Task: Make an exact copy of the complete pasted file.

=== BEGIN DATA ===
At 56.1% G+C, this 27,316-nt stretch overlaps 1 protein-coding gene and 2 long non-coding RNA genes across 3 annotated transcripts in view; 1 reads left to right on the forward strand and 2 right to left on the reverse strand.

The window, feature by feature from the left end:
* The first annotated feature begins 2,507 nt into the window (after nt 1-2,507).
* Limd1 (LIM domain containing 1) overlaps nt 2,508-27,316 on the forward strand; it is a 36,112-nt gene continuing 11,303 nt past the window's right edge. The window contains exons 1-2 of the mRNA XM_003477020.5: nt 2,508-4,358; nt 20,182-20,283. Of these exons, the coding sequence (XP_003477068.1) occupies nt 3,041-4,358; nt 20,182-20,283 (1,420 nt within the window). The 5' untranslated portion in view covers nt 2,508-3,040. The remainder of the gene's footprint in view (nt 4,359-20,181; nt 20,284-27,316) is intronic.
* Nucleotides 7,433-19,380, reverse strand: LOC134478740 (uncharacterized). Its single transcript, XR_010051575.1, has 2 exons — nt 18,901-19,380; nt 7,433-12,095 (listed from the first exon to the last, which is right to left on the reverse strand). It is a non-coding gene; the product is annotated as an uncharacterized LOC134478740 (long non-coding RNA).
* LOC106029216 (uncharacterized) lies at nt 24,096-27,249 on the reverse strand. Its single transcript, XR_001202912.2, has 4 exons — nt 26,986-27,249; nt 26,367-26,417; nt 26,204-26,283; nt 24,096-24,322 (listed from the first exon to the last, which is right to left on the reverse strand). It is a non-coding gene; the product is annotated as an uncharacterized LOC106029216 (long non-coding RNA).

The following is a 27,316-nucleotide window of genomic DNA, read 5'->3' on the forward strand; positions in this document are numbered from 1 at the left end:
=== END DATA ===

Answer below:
At 56.1% G+C, this 27,316-nt stretch overlaps 1 protein-coding gene and 2 long non-coding RNA genes across 3 annotated transcripts in view; 1 reads left to right on the forward strand and 2 right to left on the reverse strand.

The window, feature by feature from the left end:
* The first annotated feature begins 2,507 nt into the window (after nt 1-2,507).
* Limd1 (LIM domain containing 1) overlaps nt 2,508-27,316 on the forward strand; it is a 36,112-nt gene continuing 11,303 nt past the window's right edge. The window contains exons 1-2 of the mRNA XM_003477020.5: nt 2,508-4,358; nt 20,182-20,283. Of these exons, the coding sequence (XP_003477068.1) occupies nt 3,041-4,358; nt 20,182-20,283 (1,420 nt within the window). The 5' untranslated portion in view covers nt 2,508-3,040. The remainder of the gene's footprint in view (nt 4,359-20,181; nt 20,284-27,316) is intronic.
* Nucleotides 7,433-19,380, reverse strand: LOC134478740 (uncharacterized). Its single transcript, XR_010051575.1, has 2 exons — nt 18,901-19,380; nt 7,433-12,095 (listed from the first exon to the last, which is right to left on the reverse strand). It is a non-coding gene; the product is annotated as an uncharacterized LOC134478740 (long non-coding RNA).
* LOC106029216 (uncharacterized) lies at nt 24,096-27,249 on the reverse strand. Its single transcript, XR_001202912.2, has 4 exons — nt 26,986-27,249; nt 26,367-26,417; nt 26,204-26,283; nt 24,096-24,322 (listed from the first exon to the last, which is right to left on the reverse strand). It is a non-coding gene; the product is annotated as an uncharacterized LOC106029216 (long non-coding RNA).

The following is a 27,316-nucleotide window of genomic DNA, read 5'->3' on the forward strand; positions in this document are numbered from 1 at the left end: